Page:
https://circleid.com/posts/20151109_verisign_should_clear_up_the_paid_analysts_controversy/

Or how about CALinnovates?

https://circleid.com/posts/20210210-now-we-know-why-its-hard-to-get-a-com  (see the comments)

Really? John Berryhill  –  Dec 19, 2023 3:31 PM

Really now, how many people other than the participants in this particular battle of the dung beetles, care one way or the other who runs yet another TLD.  The saddest part of this whole saga is that the term “web” is already sort of dated.  How’s .mobi working out for….

“...originally financially backed and sponsored by Google, Microsoft, Nokia, Samsung, Ericsson, Vodafone, T-Mobile, Telefónica Móviles, Telecom Italia Mobile, Orascom Telecom, GSM Association, Hutchison Whampoa, Syniverse Technologies, and Visa, with an executive from each company serving on mTLD’s board of directors.”

Geniuses.  And with a decade head start is squeezed in somewhere around .blog - which is another TLD that, like .web, is constrained to a particular internet service, unlike, say, .net, which has been around since the days of the prophets.

But, be that as it may, it is not going to cease to amaze me that there are grown adults with remarkable educations and positions of authority and influence who have somehow gotten the idea that public whining about the toy they want is eluding their immediate grasp.  It truly has all the appeal of folks like the failed Arizona gubernatorial candidate going on now for years about how unfair elections are.  At least it comes across to me that way.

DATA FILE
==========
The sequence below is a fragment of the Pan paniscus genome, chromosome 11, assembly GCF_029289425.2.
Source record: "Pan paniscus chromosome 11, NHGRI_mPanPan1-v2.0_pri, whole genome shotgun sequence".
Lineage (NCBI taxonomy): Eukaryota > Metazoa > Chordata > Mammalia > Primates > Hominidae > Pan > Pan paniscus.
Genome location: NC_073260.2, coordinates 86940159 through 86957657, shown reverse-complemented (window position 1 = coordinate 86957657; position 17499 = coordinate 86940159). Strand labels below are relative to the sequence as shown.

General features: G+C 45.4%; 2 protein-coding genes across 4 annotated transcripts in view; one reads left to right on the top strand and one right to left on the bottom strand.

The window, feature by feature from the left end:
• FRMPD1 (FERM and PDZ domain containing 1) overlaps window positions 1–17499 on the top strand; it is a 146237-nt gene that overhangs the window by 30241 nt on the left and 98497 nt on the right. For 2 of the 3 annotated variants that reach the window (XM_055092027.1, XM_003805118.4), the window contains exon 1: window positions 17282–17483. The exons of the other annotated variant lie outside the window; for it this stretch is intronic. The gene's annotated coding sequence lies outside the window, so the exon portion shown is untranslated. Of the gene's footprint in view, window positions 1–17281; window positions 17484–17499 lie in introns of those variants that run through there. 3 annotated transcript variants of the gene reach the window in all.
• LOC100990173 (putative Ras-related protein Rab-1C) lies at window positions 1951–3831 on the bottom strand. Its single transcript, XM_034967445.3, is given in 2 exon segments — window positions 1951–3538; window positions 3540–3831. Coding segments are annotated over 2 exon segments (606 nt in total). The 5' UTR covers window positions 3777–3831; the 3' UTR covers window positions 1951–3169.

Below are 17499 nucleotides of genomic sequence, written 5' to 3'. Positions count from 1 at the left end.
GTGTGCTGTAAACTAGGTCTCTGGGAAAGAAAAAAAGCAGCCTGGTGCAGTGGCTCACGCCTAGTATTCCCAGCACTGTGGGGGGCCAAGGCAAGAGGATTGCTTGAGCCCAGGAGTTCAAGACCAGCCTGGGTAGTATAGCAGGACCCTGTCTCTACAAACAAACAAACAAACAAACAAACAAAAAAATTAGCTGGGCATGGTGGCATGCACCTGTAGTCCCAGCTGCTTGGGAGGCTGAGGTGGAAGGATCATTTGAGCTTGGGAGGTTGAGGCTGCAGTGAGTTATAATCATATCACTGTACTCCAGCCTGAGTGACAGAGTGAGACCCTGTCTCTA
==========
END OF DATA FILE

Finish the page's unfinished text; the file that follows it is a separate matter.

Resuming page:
It’s like the non-stop whining of Amazon over .amazon for years, finally getting its prize, and doing… what… with it.  Or you-know-who until he finally got you-know-what.

Maybe it’s just me, but I wouldn’t think there is a huge audience to whom “Verisign wants something and someone bad is in the way” is a substantial worry.  But I guess this is probably more in the way of some form of performance art for shareholders.

In the name of transparency... Kevin Murphy  –  Dec 20, 2023 4:01 AM

Verisign should publish the .web Domain Acquisition Agreement, which is routinely redacted from all .web IRP documents published by ICANN.